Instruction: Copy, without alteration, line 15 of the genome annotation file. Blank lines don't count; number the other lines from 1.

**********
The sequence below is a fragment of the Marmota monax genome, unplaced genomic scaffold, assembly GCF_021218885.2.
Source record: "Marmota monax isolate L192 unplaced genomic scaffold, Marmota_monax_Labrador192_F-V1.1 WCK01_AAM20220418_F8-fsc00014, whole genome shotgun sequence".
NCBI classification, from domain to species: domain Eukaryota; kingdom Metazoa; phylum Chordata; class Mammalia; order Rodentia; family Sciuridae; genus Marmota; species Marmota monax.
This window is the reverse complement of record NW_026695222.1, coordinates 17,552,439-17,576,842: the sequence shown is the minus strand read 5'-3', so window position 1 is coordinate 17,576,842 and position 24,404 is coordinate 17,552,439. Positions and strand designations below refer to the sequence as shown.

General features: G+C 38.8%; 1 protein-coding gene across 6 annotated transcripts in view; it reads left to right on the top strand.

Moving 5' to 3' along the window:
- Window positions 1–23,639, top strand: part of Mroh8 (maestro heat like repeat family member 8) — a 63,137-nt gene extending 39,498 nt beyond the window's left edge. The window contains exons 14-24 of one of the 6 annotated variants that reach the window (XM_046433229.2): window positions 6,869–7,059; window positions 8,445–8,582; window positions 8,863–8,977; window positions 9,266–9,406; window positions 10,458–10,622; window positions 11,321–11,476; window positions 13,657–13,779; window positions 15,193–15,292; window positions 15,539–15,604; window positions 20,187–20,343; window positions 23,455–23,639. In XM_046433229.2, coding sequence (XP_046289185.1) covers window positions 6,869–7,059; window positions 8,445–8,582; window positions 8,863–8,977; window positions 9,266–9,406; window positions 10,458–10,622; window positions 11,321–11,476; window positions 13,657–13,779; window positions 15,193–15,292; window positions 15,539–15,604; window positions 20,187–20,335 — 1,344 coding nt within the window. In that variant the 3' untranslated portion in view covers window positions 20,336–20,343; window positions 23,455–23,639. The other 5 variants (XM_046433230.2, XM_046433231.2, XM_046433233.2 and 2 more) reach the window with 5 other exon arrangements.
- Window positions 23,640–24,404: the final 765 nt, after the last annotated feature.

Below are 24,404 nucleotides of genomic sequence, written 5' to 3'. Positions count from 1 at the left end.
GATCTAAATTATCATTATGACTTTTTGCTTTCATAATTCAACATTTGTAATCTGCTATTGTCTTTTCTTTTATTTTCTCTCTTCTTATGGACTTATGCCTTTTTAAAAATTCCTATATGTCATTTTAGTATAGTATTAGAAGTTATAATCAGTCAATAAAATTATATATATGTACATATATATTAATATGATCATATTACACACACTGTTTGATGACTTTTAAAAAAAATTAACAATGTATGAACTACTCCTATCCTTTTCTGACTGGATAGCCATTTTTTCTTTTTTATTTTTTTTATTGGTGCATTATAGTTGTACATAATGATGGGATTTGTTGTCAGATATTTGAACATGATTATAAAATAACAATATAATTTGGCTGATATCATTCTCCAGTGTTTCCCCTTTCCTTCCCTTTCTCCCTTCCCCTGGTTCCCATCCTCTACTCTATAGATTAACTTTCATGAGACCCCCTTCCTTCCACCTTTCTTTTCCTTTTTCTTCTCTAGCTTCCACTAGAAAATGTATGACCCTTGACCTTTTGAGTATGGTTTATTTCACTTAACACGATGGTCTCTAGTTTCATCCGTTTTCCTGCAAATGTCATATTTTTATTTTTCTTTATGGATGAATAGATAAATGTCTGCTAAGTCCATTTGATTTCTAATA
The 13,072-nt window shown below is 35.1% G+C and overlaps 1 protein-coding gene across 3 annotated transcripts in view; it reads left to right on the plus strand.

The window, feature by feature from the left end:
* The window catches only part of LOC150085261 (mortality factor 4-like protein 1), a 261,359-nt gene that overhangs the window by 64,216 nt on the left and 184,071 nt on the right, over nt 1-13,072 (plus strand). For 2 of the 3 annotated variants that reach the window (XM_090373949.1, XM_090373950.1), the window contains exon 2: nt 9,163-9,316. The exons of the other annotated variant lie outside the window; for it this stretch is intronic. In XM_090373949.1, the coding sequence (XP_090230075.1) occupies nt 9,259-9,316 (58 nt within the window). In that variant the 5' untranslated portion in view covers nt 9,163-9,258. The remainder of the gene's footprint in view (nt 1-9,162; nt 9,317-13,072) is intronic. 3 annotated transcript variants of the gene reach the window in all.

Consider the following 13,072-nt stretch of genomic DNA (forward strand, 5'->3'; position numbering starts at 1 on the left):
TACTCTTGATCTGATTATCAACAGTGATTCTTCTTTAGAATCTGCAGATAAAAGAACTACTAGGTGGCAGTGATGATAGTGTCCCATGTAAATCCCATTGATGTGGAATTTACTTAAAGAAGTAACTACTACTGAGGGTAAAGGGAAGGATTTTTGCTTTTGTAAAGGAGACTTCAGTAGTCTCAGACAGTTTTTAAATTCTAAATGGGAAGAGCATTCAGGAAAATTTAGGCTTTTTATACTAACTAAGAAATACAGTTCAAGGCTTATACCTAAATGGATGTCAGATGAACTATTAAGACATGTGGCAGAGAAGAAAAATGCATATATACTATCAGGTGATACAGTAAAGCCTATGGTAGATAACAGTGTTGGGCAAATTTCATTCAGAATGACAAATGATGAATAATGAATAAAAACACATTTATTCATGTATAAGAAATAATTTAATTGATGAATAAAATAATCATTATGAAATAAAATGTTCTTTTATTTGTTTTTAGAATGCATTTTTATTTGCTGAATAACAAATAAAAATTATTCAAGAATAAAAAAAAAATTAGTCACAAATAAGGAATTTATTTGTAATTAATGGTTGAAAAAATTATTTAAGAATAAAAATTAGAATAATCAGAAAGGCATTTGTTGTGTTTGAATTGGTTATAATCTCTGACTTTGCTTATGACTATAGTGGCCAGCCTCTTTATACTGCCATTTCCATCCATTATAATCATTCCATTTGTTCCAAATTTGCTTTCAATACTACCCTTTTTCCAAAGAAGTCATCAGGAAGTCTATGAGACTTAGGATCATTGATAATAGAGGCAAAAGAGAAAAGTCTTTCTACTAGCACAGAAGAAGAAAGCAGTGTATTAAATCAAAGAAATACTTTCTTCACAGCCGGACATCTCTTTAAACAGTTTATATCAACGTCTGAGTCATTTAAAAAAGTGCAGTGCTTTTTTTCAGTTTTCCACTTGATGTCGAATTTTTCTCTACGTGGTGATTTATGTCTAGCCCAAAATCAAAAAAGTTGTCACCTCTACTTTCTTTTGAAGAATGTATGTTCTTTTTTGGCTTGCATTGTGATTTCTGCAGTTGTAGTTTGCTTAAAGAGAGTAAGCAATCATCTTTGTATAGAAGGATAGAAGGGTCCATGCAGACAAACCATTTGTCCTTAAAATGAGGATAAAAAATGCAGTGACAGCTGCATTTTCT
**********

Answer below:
TACTCTTGATCTGATTATCAACAGTGATTCTTCTTTAGAATCTGCAGATAAAAGAACTACTAGGTGGCAGTGATGATAGTGTCCCATGTAAATCCCATTGATGTGGAATTTACTTAAAGAAGTAACTACTACTGAGGGTAAAGGGAAGGATTTTTGCTTTTGTAAAGGAGACTTCAGTAGTCTCAGACAGTTTTTAAATTCTAAATGGGAAGAGCATTCAGGAAAATTTAGGCTTTTTATACTAACTAAGAAATACAGTTCAAGGCTTATACCTAAATGGATGTCAGATGAACTATTAAGACATGTGGCAGAGAAGAAAAATGCATATATACTATCAGGTGATACAGTAAAGCCTATGGTAGATAACAGTGTTGGGCAAATTTCATTCAGAATGACAAATGATGAATAATGAATAAAAACACATTTATTCATGTATAAGAAATAATTTAATTGATGAATAAAATAATCATTATGAAATAAAATGTTCTTTTATTTGTTTTTAGAATGCATTTTTATTTGCTGAATAACAAATAAAAATTATTCAAGAATAAAAAAAAAATTAGTCACAAATAAGGAATTTATTTGTAATTAATGGTTGAAAAAATTATTTAAGAATAAAAATTAGAATAATCAGAAAGGCATTTGTTGTGTTTGAATTGGTTATAATCTCTGACTTTGCTTATGACTATAGTGGCCAGCCTCTTTATACTGCCATTTCCATCCATTATAATCATTCCATTTGTTCCAAATTTGCTTTCAATACTACCCTTTTTCCAAAGAAGTCATCAGGAAGTCTATGAGACTTAGGATCATTGATAATAGAGGCAAAAGAGAAAAGTCTTTCTACTAGCACAGAAGAAGAAAGCAGTGTATTAAATCAAAGAAATACTTTCTTCACAGCCGGACATCTCTTTAAACAGTTTATATCAACGTCTGAGTCATTTAAAAAAGTGCAGTGCTTTTTTTCAGTTTTCCACTTGATGTCGAATTTTTCTCTACGTGGTGATTTATGTCTAGCCCAAAATCAAAAAAGTTGTCACCTCTACTTTCTTTTGAAGAATGTATGTTCTTTTTTGGCTTGCATTGTGATTTCTGCAGTTGTAGTTTGCTTAAAGAGAGTAAGCAATCATCTTTGTATAGAAGGATAGAAGGGTCCATGCAGACAAACCATTTGTCCTTAAAATGAGGATAAAAAATGCAGTGACAGCTGCATTTTCT